It's about to get a whole lot easier to make a semi-automatic rifle at home with no serial number, no background check, and no waiting period. Cody Wilson, the libertarian behind the world's first 3D-printed gun, is now selling an all-in-one desktop CNC mill, called the Ghost Gunner. It can produce an aluminum lower receiver of an AR-15 rifle — the civilian version of the military's M-16 assault rifle — in a couple of hours.
The lower receiver, which connects the stock, barrel, magazine, and other parts of the gun together, is the component that is legally considered to be a firearm under US law — and its sale is highly regulated. The Ghost Gunner is programmed to take a partially-complete lower receiver, known as an "80 percent lower," and automatically mill it into a functioning part. From there, all you have to do is buy the other widely-available components online and assemble the rifle. As Wilson explains on the product's website, "on day one, Ghost Gunner can help you legally manufacture unserialized firearms in the comfort of your own home."
Pre-orders for the Ghost Gunner started this week at prices ranging from $999 to $1,299, and Cody Wilson's organization, Defense Distributed, sold out its original run of 175 units in just a day. Another 100-unit pre-order allotment sold out the next day.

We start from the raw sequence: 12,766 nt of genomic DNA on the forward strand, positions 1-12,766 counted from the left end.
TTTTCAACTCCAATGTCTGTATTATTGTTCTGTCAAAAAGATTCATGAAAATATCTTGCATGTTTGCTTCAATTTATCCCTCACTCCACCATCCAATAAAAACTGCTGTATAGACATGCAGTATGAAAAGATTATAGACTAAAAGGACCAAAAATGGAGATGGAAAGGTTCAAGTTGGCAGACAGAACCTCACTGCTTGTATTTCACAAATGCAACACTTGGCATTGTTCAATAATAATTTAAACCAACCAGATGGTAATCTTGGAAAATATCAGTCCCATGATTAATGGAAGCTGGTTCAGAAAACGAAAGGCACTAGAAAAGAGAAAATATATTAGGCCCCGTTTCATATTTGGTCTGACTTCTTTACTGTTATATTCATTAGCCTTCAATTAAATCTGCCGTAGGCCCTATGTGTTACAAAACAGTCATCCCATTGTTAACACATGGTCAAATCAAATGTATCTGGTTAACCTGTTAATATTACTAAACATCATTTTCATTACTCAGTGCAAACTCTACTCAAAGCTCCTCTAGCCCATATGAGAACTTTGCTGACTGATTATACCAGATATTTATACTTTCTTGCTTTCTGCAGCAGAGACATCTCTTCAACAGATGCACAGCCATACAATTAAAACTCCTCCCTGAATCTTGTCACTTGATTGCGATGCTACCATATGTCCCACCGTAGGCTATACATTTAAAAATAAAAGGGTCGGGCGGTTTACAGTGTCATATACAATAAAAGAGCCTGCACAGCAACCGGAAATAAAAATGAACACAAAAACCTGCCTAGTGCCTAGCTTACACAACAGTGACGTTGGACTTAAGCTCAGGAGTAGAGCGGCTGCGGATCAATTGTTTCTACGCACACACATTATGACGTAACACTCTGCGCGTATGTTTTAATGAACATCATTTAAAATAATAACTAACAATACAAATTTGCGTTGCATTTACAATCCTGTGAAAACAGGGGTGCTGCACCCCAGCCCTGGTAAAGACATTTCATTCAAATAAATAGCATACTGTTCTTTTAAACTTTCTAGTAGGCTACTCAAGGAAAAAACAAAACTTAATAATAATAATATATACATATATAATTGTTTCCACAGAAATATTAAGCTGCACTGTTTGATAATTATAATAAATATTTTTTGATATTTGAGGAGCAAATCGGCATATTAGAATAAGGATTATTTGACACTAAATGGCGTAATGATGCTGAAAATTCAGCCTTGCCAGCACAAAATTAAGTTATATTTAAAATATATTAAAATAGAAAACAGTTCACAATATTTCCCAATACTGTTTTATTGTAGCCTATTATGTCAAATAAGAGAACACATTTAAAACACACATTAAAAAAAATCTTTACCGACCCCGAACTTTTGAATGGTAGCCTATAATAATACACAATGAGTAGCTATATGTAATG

While the Ghost Gunner makes small-scale firearm assembly and manufacture fairly fool-proof, it isn't a particularly practical solution. All-in, producing an AR-15 this way costs roughly $2,000 — about twice as much as just buying the firearm in a local gun shop. And gun enthusiasts have legally manufactured AR-15 rifles and other weapons at home using the same components for years — this just streamlines the process. The Ghost Gunner, then, like the 3D-printed "Liberator" handgun before it, is more of a political statement than anything else. Cody Wilson has said before that he's trying to cut off gun regulations at the knees, and the Ghost Gunner is certainly successful at finding its way around the law.
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